The bunkering of the Stena Germanica at the Port of Gothenburg earlier this week marked a world first methanol ship-to-ship (STS) refuelling of a non-tanker vessel, reports Financial Post.
Prior to the milestone event on Monday (23 January), the vessel, which began operating on methanol in 2015, had been bunkered solely by trucks.
‘This is a door-opening demonstration, proving that there is a feasible way to handle ship-to-ship methanol bunkering,’ said Christoffer Lillhage, Senior Business Development Manager Energy at the Gothenburg Port Authority. ‘This strengthens our position as a bunker hub and is also showcasing for other ports that this can be done in a safe and efficient way – not only here, but in other ports around the world as well.’
Maria Tornvall, Head of Sustainability at Stena Line, added: ‘We welcome ship to ship bunkering as a tool to achieve a stable and efficient supply chain for methanol which is critical in Stena Line’s shift to alternative fuels and to retain our position as a leader in sustainable shipping.’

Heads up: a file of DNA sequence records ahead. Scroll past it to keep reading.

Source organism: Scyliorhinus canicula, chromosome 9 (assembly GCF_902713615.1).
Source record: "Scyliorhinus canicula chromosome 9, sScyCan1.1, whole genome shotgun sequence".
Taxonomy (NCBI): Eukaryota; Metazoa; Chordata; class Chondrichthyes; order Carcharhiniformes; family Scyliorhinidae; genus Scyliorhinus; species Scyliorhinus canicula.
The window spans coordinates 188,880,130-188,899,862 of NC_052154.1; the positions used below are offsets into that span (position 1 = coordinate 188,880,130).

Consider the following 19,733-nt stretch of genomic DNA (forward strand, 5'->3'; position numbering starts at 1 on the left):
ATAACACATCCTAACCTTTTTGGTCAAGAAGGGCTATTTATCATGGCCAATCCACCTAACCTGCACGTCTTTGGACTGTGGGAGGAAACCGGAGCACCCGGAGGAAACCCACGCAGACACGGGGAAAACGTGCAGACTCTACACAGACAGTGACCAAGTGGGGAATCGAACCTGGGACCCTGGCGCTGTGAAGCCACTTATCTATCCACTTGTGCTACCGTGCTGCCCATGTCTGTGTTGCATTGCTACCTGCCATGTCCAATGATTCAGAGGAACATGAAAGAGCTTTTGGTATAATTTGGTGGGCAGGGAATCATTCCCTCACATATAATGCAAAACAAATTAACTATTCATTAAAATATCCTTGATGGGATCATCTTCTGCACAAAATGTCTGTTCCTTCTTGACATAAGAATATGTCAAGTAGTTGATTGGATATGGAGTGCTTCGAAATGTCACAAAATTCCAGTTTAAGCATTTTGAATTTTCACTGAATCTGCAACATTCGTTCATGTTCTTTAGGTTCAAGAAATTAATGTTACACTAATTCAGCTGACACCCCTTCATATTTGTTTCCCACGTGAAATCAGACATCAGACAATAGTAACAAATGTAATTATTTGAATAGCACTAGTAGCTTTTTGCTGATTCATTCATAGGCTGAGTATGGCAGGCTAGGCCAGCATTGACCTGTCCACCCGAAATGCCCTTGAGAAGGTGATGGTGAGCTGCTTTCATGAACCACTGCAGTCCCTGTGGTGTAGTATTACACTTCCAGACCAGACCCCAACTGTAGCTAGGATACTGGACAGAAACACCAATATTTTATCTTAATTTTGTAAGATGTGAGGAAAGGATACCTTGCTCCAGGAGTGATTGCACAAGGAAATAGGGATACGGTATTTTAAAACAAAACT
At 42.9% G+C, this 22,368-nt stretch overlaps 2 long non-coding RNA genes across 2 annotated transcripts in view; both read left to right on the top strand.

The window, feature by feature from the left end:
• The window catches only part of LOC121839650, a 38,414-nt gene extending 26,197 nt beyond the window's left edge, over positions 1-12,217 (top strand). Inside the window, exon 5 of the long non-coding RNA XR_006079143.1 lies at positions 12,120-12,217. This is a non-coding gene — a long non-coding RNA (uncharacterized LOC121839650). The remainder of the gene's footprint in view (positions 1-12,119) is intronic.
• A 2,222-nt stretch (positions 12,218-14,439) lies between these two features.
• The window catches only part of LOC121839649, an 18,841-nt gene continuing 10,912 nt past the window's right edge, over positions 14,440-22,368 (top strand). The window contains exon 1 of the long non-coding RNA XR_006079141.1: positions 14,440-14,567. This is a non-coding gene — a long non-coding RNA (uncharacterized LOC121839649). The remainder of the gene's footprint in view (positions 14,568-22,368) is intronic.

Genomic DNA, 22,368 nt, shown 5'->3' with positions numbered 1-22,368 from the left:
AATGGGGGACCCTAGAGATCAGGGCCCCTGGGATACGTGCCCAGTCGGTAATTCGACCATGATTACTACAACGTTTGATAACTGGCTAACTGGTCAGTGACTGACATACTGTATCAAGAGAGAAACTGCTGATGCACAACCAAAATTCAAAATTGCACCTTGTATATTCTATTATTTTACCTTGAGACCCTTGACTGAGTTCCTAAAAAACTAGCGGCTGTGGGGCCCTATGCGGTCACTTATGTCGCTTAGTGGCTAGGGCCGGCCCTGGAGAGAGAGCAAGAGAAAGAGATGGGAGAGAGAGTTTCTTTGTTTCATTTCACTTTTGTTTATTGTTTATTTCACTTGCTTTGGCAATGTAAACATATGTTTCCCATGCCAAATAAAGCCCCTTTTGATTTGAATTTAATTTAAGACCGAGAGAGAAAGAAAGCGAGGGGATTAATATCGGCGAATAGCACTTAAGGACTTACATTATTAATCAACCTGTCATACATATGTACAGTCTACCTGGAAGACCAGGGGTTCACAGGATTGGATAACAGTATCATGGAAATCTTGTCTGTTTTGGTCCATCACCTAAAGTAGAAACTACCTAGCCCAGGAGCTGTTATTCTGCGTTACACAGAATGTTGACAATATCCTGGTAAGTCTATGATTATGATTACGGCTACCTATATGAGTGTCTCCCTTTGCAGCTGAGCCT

Port of Gothenburg, which last April became the first in the world to publish operating regulations for methanol bunkering, said the bunkering had been made possible through the collaboration of several different stakeholders, including tanker operator E&S, which carried out the bunkering, and methanol producer and supplier Methanex which provided the fuel.
‘As the world’s largest producer and supplier of methanol, we’re pleased to continue our collaboration with Stena Line to demonstrate that methanol is a leading alternative, cleaner burning, future-proof marine fuel,’ said Karine Delbarre, Senior Vice President, Global Marketing & Logistics at Methanex. ‘This first ship-to-ship methanol bunkering for a non-tanker, leveraging our partners E&S Tankers and Port of Gothenburg, is further evidence that methanol is globally available, safe to ship, store and handle using procedures similar to those for conventional marine fuels.’
Looking ahead, Lillhage said the Port of Gothenburg was aspiring to become the ‘primary bunkering hub for alternative marine fuels in northern Europe’. ‘Today we are one step closer to that goal and we are ready to receive more methanol vessels,’ he said.
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Source: Financial Post